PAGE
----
Answer: That is correct. The hospital is not planning to adopt the MNA’s defined benefit pension plan. The MNA continues to propose the pension plan, even though it has never discussed it at the bargaining table in any detail. The most detail that the Hospital has about the pension plan is what the MNA shared with its nurses on pages 18 and 19 of the contract proposal comparisons document they circulated on January 28, 2021. That is the first and only time the Hospital has seen any details of the proposed pension plan. The actual proposal the MNA presented to the Hospital during negotiations was entitled “placeholder” and nothing further was ever provided.

As far as ratios go, we believe the hospital is saying 5:1 is adequate except for the ICU, 23 South, 36 North, and 24 North. It is very unclear what is being proposed from either side regarding the Emergency Department.

Answer: The Hospital is proposing to maintain the current staffing guidelines on 21S, 22S, 33S, 34N and 35N, which provide a mix of 4:1 to 5:1 depending on the census point. The Hospital’s proposal extends the 4:1 staffing that is currently on 36N to both 23S and 24N.

The current 4:1 to 5:1 on a med-surg unit is not only adequate, it is competitive. Only California has mandatory ratios, and their ratio on med-surg units is 5:1 (with no resource nurses or ancillary support). No states or hospitals that we are aware of consistently staff at 4:1 on med-surg units.

In the ED, the MNA has proposed increases in staffing that would result in the hiring of 86 more people just for that unit. The Hospital believes the current staffing in the ED is appropriate but has attempted to compromise by adding critical care float nurses who would be able to float to the ED (or other areas) as needed. In addition, increased security measures have been proposed for the ED over and above the metal detector that we have already installed. The MNA changed its ED staffing proposal from adding 106 more people to only adding 86 more people on February 11th.

Also, even if we were to go to a 4:1 ratio, it would mean increased flexing when the census goes down. We know the hospital is not considering an across the board 4:1 ratio. We have verbally heard that the MNA has conceded somewhat on this point, but have no details.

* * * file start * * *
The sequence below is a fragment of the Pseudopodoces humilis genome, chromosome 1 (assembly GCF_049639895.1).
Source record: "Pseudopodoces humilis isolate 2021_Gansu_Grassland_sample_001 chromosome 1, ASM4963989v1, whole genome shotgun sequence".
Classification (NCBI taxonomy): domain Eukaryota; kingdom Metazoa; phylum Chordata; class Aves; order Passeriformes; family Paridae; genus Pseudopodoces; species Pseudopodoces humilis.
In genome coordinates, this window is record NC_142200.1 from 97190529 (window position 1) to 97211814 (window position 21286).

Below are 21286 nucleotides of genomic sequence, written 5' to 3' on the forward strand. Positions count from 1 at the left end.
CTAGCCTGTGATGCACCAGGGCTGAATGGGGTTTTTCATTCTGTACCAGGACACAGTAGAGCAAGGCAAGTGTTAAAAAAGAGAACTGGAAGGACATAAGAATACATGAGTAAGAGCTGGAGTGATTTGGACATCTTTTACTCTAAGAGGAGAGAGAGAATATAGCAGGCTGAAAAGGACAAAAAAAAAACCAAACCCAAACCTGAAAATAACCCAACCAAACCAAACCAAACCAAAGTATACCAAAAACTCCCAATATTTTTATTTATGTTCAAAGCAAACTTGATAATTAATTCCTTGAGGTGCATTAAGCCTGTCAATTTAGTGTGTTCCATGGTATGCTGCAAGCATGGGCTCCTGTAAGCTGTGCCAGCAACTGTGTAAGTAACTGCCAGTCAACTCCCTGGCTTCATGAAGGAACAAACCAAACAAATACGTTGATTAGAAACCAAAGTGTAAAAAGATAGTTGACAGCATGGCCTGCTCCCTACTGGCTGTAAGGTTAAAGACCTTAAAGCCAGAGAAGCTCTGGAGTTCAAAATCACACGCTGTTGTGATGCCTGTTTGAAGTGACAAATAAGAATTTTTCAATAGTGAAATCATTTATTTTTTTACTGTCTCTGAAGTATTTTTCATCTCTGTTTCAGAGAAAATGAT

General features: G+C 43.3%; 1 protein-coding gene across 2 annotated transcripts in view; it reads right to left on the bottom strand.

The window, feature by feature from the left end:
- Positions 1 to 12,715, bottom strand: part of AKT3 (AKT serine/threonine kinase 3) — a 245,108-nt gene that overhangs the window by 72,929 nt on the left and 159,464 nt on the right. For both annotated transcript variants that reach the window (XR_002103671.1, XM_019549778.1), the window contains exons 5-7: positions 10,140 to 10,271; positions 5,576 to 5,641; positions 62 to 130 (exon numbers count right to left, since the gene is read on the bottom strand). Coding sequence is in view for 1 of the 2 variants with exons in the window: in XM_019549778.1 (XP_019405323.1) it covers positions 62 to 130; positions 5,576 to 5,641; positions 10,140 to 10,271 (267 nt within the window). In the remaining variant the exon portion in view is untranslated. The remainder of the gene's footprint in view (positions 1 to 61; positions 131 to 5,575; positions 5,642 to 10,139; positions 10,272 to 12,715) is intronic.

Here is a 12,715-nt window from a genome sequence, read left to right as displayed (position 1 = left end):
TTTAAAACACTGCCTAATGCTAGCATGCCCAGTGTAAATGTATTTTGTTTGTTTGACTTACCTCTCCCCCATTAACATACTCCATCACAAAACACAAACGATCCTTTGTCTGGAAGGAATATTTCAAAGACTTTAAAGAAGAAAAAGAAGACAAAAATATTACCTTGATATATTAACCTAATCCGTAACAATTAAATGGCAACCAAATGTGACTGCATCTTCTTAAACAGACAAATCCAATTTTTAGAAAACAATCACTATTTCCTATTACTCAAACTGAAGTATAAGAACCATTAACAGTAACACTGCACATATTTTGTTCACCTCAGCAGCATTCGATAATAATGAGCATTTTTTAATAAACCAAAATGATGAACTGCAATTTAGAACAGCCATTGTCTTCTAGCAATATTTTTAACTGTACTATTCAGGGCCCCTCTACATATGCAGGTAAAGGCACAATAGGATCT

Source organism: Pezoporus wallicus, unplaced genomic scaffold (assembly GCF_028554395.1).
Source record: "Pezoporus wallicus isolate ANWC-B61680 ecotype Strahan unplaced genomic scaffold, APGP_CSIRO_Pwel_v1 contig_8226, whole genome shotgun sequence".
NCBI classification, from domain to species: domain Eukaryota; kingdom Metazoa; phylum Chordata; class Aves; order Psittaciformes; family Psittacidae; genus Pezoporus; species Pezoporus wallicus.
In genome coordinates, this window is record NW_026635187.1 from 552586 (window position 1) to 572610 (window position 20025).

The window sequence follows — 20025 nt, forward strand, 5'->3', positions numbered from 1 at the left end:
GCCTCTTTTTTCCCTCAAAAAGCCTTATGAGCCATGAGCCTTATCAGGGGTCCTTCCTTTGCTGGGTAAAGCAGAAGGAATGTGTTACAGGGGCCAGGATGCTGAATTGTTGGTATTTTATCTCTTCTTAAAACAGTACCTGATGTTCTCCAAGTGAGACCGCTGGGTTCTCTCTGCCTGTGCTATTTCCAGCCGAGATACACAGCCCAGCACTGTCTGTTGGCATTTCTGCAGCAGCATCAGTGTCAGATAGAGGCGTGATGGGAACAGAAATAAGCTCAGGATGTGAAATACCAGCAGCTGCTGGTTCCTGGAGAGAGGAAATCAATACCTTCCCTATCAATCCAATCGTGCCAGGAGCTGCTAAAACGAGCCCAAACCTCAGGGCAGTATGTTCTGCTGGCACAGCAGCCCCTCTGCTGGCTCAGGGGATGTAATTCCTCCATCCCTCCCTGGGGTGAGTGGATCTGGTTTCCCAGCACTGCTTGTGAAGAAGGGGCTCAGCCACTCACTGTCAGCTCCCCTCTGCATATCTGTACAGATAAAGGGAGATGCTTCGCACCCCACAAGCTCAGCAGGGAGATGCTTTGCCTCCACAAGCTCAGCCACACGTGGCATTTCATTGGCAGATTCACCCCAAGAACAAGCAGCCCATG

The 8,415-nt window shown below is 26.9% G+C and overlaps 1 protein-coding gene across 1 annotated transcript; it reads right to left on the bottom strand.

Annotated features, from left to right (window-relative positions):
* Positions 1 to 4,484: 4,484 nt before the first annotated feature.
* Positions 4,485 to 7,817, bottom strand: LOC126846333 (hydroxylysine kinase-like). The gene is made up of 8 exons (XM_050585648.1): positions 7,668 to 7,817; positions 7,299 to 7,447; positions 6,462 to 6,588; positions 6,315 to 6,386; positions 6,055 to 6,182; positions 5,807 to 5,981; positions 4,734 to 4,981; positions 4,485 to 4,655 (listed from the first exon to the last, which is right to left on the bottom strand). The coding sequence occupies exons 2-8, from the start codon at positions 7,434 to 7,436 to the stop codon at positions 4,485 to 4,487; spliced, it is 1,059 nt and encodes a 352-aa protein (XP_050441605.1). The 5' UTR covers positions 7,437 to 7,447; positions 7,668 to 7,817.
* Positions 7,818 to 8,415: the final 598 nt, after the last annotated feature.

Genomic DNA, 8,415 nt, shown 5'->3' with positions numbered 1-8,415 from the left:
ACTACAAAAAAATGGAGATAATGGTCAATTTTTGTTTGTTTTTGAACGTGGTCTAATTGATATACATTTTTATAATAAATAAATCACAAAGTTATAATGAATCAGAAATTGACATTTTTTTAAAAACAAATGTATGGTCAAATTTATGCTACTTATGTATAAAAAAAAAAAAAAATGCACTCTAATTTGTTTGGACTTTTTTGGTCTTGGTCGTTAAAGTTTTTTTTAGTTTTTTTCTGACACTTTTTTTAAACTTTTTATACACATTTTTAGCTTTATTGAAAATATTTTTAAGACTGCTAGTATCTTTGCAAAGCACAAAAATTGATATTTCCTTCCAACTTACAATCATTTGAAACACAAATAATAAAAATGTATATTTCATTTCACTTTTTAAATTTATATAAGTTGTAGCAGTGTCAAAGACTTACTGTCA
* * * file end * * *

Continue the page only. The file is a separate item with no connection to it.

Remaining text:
Answer: The Hospital believes that across the board 4:1 ratios does not make sense for many reasons, including the flexing issue you identified. The MNA’s only concessions in this area were to move 36N from a 3:1 in their initial proposal back to its current 4:1 in their February 11th proposal, and to move 23S and 24N from a ratio under 4:1 to a ratio of 4:1 in their February 11th proposal. So, there has been no concession at all in its demand for 4:1. In fact, the MNA’s proposal has always included 4:1 or stricter in med-surg units throughout the course of negotiations. As mentioned above, even after the Hospital attempted to avoid the strike by compromising with the union on staffing March 1st, the MNA made no additional changes to its staffing proposal. The MNA has not compromised on 4:1 staffing at all. However, if MNA is willing to compromise and back away from 4:1, the Hospital is very interested to hear the MNA’s updated proposal.

We would also like to know what was decided with the other union in regard to staffing ratios for PCAs, and the possibility of sitters returning. We also want to know if there is language in regard to having a secretary on every unit.

Answer: There is no language in the UFCW contract requiring a secretary on every unit.

The UFCW did initially propose staffing ratios for PCAs. However, they were willing to listen to alternative approaches and compromise when the Hospital explained that while it would not agree to the proposed ratios, it was willing to compromise. Part of that compromise was to bring back sitters by creating a sitter pool with 35 people. The purpose of the pool was to reduce the number of times PCAs are pulled from the floors, so they can focus on patient care in their units.

Lastly, both sides are saying they are willing to come to the table to negotiate, but it is the other side that needs to make the first move. Does that even matter?

Answer: The Hospital continues to remain willing to compromise and will come back to the table at any time, but the ball is in the union’s court to revise its unreasonable staffing proposal.

The Hospital called the MNA back to the table on March 1st and attempted to compromise on staffing by agreeing to 4:1 on 23S and 24N. At that meeting, the Hospital also proposed COVID staffing and put retro and the lump sum bonuses back on the table. In response, the union did not make a single change to its prior staffing proposal. That response made it clear that the only resolution the MNA will accept is 4:1 staffing.

I hope this helped address the questions posed in the anonymous letter. If any of our Saint Vincent Hospital nurses have further strike-related questions, please let me know, and I will address those as well.

Carolyn Jackson Signature
Carolyn B. Jackson